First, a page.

So, we have servers, and these servers host applications. Each application is composed of server-side and client-side components. Traditionally, the server side components is where most of the business logic resides. Traditionally again, in order to secure your application you have to spend considerable amount of time to make sure that every server-side component works as it is intended to. If you happen to miss something, you can quickly patch it with mod_security for Apache. Traditionally, none cares about the client.

If you ask Ivan Ristic, the creator of mod_security, he will tell you all about how good application firewalls are and how everyone should use them. He is sort of application firewall evangelist, although I cannot quite understand why people use this term and why they want to call themselves evangelists, but it is ok.

mod_security is advertised as Application Layer Firewall, but this is quite incorrect. Which side of the application layer we are talking about: server or client? If you play around with it, you will see that it is primarily intended to secure the server although in some situations it may save some trouble for the client. I have been thinking about these type of concepts for quite some time now so I figured that we need to make some clear differentiations.

In this article I will quickly cover some ideas that I’ve been accumulating about client-side and server-side protection. I put all of these concepts under the common term Application Layer Anti-virus so you don’t mistaken them for Application Layer Firewall, as being used by mod_security. In general, I am going to talk about protecting the client and the server all together. If you think that Application Layer Anti-Virus is a bit ambiguous as a name, I apologise. I couldn’t think of anything else.

The biggest question is how to protect the client when the server is vulnerable and how to protect the server when the client is vulnerable. This question does not have a simple straightforward answer. Let’s examine the following case study:

Joe visits site.com. site.com has a cross-site scripting flaw which is used by the attacker to inject malicious JavaScript inside Joe’s browser. Because of site.com, Joe’s personal information is leaked and his system is exposed to all sorts of other attacks.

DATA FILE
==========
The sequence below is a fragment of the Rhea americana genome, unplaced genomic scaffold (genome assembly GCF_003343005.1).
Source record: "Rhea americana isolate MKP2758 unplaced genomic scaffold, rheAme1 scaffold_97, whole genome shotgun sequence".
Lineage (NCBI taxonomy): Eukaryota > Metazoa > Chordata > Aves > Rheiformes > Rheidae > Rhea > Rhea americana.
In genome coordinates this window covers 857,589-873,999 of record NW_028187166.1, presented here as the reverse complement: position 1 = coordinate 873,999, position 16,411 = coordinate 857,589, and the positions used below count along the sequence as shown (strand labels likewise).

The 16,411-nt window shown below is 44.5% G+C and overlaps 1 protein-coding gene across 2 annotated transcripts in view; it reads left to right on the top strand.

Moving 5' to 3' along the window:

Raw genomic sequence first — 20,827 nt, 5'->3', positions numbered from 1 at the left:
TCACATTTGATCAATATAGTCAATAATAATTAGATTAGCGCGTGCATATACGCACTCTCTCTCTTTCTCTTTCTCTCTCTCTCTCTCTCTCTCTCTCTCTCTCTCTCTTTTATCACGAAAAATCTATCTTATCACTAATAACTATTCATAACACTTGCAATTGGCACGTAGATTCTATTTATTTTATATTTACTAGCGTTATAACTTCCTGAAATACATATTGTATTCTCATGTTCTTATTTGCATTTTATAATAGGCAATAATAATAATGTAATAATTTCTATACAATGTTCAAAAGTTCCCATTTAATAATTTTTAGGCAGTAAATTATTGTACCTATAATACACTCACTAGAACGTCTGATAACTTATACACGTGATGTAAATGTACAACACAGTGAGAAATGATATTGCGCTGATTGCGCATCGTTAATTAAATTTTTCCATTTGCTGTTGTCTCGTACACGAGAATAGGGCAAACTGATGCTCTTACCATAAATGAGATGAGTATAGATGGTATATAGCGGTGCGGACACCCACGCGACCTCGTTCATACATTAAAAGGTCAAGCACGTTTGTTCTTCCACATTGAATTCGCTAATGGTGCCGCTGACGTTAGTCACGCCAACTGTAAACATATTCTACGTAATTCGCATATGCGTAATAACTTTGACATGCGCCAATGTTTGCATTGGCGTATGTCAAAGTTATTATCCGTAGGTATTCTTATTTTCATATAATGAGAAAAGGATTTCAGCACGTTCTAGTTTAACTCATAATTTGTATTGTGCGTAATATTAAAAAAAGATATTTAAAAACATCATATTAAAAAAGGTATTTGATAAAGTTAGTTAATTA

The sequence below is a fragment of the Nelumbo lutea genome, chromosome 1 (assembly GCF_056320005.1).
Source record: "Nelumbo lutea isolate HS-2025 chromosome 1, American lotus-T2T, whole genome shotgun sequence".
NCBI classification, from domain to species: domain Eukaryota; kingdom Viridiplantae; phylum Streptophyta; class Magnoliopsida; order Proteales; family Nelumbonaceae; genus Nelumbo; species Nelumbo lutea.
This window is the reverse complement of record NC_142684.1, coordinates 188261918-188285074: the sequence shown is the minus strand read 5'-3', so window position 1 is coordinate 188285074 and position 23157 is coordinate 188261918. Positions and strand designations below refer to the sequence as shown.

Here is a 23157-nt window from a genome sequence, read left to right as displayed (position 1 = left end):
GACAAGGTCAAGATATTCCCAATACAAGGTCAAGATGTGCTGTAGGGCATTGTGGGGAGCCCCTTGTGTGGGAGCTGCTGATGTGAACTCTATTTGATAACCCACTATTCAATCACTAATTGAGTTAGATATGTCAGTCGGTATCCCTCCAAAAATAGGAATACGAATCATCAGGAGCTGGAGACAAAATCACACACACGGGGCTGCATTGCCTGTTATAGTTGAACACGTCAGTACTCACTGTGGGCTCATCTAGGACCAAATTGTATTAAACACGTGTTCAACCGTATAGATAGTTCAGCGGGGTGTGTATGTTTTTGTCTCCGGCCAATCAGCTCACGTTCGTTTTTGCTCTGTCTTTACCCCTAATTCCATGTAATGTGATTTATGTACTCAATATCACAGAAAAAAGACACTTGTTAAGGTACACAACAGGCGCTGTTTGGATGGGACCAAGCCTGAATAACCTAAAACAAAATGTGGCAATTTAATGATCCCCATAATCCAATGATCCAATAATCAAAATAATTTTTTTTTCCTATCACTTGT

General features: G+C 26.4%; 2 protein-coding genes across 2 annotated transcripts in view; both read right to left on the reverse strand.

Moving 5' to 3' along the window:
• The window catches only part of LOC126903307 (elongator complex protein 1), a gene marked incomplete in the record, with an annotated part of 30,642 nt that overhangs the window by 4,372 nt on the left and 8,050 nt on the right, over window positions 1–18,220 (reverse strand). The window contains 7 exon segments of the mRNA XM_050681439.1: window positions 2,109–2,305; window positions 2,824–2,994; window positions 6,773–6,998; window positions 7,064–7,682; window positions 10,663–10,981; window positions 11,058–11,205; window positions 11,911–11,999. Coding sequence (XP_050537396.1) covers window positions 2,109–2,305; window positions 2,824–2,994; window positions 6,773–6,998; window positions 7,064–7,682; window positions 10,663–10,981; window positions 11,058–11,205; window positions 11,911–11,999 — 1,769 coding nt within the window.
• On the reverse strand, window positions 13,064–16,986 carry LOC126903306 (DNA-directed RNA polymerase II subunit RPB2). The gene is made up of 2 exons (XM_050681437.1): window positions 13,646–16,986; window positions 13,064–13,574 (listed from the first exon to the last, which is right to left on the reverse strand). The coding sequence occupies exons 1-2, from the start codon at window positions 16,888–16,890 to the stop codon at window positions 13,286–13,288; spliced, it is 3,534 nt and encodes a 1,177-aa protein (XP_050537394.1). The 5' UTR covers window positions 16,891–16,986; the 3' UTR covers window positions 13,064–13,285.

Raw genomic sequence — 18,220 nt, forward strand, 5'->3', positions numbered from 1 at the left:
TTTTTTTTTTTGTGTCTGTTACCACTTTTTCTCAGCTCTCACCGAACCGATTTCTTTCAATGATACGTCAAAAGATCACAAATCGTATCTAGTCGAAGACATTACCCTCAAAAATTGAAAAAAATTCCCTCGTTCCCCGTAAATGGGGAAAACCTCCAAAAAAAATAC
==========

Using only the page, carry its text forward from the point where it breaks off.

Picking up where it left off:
Let’s have the same case study but this time change the roles of the client and the server. It looks like the following:

Joe visits site.com. Joe’s browser is vulnerable to the MHTML or Adobe PDF UXSS bug. Because of Joe’s insecure browser, site.com is at risk of being compromised.

Can you spot the difference? No matter which side is vulnerable, the other is indirectly exposed to an attack too. Therefore we need to secure both sides. However, it is really hard to secure the client from the server since only the user has access in there. So how, can we make some sort of generic solution that is implemented on the server to resolve client and server issues? Well, it ain’t going to be easy.

In my mind I picture something like integrated solution which resembles to a great extend mod_security. but with client-side features. The server-side of the application is protected by the typical input validation rules, while the client is protect by injecting JavaScript inside each stage, or at least at the login stage, that verifies for client side vulnerabilities, such as the version of the Adobe Reader plugin, etc.

So again, the server is protect by input validation. While the client is protected by JavaScript injected for each stage. For example, coming back your our case study:

Joe visits site.com. Before login site.com verifies the integrity level of Joe’s browser (i.e scan for vulnerabilities). Because Joe’s browser has some issues, site.com informs Joe that unless he patches his system, he won’t be allowed to enter.

Most of you probably think that this not really that nice solution because it relies on JavaScript. Probably you are thinking that you can trick the system by disabling JavaScript or maybe even change your DOM in a such a way that it seams that you are not vulnerable, however, all these doesn’t make sense. None will go through all the hustle to bypass the system when they can simply patch and use the web safely.

I won’t be surprised if anti-virus vendors such as McAfee, Kaspersky and Symantec get into this type of venture.

Still, there will be some problems with situations where the client-side of the application is vulnerable to issues like DOM-based XSS. To a great extend, this can be handled by our solution by encapsulating the page DOM inside a jailed environment. The solution will be messy but far from being impossible.

To summarize, this is how the proposed system should work:

The server-side solution verifies the input and makes sure the the request and responses are RFC compliant. The client-side solution embeds itself for each stage and verifies the integrity level of the client. For further protection, the solution wraps the page DOM to protect against common DOM-based XSS issues.

This is what I call Application Layer Anti-virus or Firewall. It is feasible to construct something like this and I believe it is very likely to happen in the near future.